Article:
The concept of reversed and rotated motherboard tray cases is not new. Such designs primarily received attention with the introduction of the BTX form factor, when manufacturers were trying to make their products both ATX and BTX compatible. The prime example is probably the first generation Cooler Master Stacker, both for its design and what followed. The Stacker was successful enough to spawn a whole family of cases, however none of them retained the original's reversable tray. And, as things turned out, that's an accurate reflection of the larger market: ever since the BTX form factor has been abandoned, there are very few cases with rotated and reversed motherboard trays. Those few cases that still offer alterable trays are considered unordinary, special designs.


It is just such a special case that we are taking a look at in this review: the Corsair Carbide 600Q Inverse ATX case. Corsair introduced the Carbide 600Q as a high quality product that is focused on utility and low-noise operation. The primary attraction of this case however is its interior design. As the name suggests, the Carbide 600Q has an inversed motherboard tray that, according to the company, should enhance the thermal performance of the system. It goes without saying then that we'll be paying special attention to that claim for this review, and seeing how it compares against typical ATX designs.

Corsair Carbide 600Q
Motherboard Size EATX, ATX, Micro-ATX, Mini-ITX
Drive Bays External 2 × 5.25"
Internal 2 × 3.5"
3 × 2.5"
Cooling Front 2 × 120 mm or 2 x 140 mm (2 × 140 mm included)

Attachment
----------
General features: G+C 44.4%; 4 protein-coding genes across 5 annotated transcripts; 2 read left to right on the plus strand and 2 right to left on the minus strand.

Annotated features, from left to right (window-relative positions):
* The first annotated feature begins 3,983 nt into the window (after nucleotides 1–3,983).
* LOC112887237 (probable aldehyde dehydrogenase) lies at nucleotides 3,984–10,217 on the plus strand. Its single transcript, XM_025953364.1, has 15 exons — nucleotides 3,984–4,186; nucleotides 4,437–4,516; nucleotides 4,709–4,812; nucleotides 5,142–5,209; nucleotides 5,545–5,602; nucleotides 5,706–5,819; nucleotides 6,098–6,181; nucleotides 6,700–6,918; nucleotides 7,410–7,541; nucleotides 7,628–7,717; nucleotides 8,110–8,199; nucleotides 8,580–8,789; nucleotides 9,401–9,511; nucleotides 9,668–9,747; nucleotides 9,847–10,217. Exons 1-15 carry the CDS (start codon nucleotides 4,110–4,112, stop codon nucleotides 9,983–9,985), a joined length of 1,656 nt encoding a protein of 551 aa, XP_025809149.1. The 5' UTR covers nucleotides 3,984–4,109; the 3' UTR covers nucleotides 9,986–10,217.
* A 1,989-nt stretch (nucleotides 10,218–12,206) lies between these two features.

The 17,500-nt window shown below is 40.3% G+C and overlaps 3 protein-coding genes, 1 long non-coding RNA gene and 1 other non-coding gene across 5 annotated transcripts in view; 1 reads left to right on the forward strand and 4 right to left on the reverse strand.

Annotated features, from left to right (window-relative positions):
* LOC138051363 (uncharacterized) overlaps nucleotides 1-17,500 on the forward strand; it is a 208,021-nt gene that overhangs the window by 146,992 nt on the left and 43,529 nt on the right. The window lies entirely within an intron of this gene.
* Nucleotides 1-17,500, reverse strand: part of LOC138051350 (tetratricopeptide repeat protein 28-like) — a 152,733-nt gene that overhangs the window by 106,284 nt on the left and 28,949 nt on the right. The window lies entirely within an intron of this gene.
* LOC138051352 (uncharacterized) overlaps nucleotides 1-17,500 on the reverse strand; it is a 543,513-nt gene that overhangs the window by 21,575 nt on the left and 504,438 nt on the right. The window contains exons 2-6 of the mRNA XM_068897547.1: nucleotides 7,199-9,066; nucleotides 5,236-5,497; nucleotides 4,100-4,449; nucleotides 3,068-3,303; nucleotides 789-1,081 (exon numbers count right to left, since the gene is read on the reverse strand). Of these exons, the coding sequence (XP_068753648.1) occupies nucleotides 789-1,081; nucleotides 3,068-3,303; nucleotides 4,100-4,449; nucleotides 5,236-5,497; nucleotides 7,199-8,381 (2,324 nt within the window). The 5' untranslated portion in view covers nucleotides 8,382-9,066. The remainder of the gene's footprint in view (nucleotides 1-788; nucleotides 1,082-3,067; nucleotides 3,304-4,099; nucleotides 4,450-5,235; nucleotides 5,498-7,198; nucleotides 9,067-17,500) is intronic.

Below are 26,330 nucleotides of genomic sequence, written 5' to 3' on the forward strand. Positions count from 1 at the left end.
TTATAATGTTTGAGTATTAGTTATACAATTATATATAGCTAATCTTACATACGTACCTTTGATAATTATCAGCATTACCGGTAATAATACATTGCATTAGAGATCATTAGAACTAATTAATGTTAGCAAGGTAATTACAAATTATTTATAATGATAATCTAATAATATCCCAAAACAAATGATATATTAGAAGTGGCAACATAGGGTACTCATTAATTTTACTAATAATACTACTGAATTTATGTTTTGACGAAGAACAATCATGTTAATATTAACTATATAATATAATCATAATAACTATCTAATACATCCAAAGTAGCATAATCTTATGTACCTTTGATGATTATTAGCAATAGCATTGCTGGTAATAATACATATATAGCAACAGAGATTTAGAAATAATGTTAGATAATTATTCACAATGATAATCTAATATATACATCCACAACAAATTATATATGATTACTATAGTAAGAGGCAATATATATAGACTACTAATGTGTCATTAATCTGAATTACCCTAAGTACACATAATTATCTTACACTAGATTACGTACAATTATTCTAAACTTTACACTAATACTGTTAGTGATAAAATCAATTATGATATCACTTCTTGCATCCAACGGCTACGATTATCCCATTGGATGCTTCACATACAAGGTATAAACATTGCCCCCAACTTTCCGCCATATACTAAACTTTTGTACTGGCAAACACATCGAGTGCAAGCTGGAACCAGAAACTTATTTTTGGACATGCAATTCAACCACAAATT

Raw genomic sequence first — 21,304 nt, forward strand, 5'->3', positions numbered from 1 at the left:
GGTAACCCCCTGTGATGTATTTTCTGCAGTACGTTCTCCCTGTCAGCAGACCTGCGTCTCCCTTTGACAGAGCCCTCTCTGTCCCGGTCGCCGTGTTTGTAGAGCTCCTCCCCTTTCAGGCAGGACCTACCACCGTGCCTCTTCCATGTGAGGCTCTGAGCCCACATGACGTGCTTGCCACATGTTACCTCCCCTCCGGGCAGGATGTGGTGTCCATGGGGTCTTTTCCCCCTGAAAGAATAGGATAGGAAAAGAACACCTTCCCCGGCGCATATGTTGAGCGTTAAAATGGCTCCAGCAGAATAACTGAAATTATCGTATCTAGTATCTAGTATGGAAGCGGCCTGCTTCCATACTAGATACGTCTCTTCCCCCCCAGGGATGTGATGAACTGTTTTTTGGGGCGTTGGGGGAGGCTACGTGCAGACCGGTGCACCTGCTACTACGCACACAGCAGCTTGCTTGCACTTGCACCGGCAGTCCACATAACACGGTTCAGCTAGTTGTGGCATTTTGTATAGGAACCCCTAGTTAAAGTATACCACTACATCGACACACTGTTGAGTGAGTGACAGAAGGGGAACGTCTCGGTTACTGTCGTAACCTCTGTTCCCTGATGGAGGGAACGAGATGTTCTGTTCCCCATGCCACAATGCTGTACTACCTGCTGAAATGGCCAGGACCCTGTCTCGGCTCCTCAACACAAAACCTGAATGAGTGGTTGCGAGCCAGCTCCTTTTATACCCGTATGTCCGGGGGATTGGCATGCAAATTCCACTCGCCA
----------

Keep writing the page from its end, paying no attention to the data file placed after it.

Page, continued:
Rear 1 × 140 mm (included)
Top -
Bottom 3 × 120 mm or 2 x 140 mm (not included)
Radiator Support Front Up to 280 mm
Rear Up to 140 mm
Top -
Side -
Bottom Up to 360 mm
I/O Port 2× USB 3.0, 2× USB 2.0, 1× Headphone, 1× Mic
Power Supply Size ATX
Clearances HSF 200 mm
PSU 210 mm
GPU 370 mm
Dimensions 535 mm × 260 mm × 454 mm
21.06 in × 10.24 in × 17.87 in
Prominent Features · Inverse ATX Layout: With this new layout, airflow is directed at the hottest devices in your system; the GPU and CPU, and not wasted on drive cages.
· (Windowed Version Only): Full side panel window: A gorgeous, panoramic full side panel window shows off your components, and the tool-free latch and hinge lets you get in and out of the case easily.
· Steel Exterior: Get rid of those plastic cases - the 600C has full steel front and top panels for extra durability and good looks.
· Three included AF140L fans: Great airflow doesn't have to be noisy. The AF140L fans can push good amounts of air across your hottest devices with less distracting fan hum, and the three-speed fan controller lets you decide exactly how fast they run.
· PSU and 5.25" Bay Cover: Clean up the inside of your case by tucking all those cables and less-attractive drives behind a clean, refined PSU and 5.25" bay cover. Or remove them for assembly - it's up to you.
· Water-cooling Ready: Fit up to a 280mm radiator up front and up to a 360mm radiator on the bottom - along with the 140mm rear fan mount, that means your next build can be both cool and beautiful.
· Easy to Clean: Easy-access dust filters on the front and bottom mean you'll never spend more than a minute getting dust out of your system.
· Easy to Build: Tool-free drive installation, side panel access, and tons of cable routing options and tie downs means you can spend less time building your PC and more time using it.